Suppressed By The BBC 79


I was invited then disinvited to discuss Bradley Manning on BBC Breakfast TV this morning. I was delighted and really surprised that the BBC were prepared to give such prime media exposure to the case against the persecution of Manning. I should have realised it would not be allowed to happen.

I was asked to appear twice, once after 7 and once after 8, and to explain why the case of Bradley Manning ought to concern people in the UK. BBC Breakfast is based in Salford. So the BBC sent me train tickets, booked a room in the Holiday Inn and organised a cab for me from Manchester Piccadilly. I had reached so far as Euston from St Pancras yesterday when I discovered, rather by chance that my slots on BBC breakfast had been cancelled. I was instead offered a single live interview at 6.40 am that would not be repeated.

I suppose the BBC are at least being more subtle; instead of management intervention outright to cancel a possible airing of dissident thought, they are pretending to give it a voice by broadcasting it before 95% of the audience are awake. I was not prepared to participate in such tokenism, so I turned round and came home.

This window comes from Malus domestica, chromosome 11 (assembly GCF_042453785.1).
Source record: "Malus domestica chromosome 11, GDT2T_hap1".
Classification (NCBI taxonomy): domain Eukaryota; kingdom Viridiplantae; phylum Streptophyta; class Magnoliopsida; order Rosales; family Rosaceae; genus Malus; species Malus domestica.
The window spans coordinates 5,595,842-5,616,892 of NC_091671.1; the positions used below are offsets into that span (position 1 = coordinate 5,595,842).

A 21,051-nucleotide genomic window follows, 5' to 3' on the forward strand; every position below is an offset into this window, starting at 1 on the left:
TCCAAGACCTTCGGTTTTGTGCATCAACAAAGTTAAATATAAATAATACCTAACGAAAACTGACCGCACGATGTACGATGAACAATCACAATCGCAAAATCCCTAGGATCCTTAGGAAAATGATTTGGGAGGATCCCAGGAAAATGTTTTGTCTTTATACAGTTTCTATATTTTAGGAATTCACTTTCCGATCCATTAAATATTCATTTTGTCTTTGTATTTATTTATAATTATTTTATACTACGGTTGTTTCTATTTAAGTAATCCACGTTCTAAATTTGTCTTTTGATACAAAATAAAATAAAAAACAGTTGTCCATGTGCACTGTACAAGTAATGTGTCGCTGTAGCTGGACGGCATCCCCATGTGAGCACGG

It of course brings back memories of when I was on my way to Leeds to take part in BBC Question Time, and was cancelled en route, and replaced by another neo-con clone. A Freedom of Information Act request for the documents and emails concerning that cancellation was refused by the BBC on the grounds of a Freedom of Information exemption for journalism. Censorship is not journalism.

Good to see that the odious war criminal James Purnell is earning his £295,000 a year by keeping the air waves free of thought.

Given the extraordinary amount of time the BBC has devoted to promoting the ludicrous trumped up charges against Julian Assange, their non-coverage of the Bradley Manning trial today is chilling.


79 thoughts on “Suppressed By The BBC

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  • JimmyGiro

    That’s because Bradley is a male victim, and the BBC don’t do male victims, they only do male perpetrators. And if they don’t have enough male perps, they invent them, as in Julian.

  • John Goss

    The BBC has given no exposure to Bilderberg either and its party of Banksters and Politicians. It is not difficult to work out why. I wonder how many BBC executives will be at the Grove Hotel, Watford, from Thursday onward?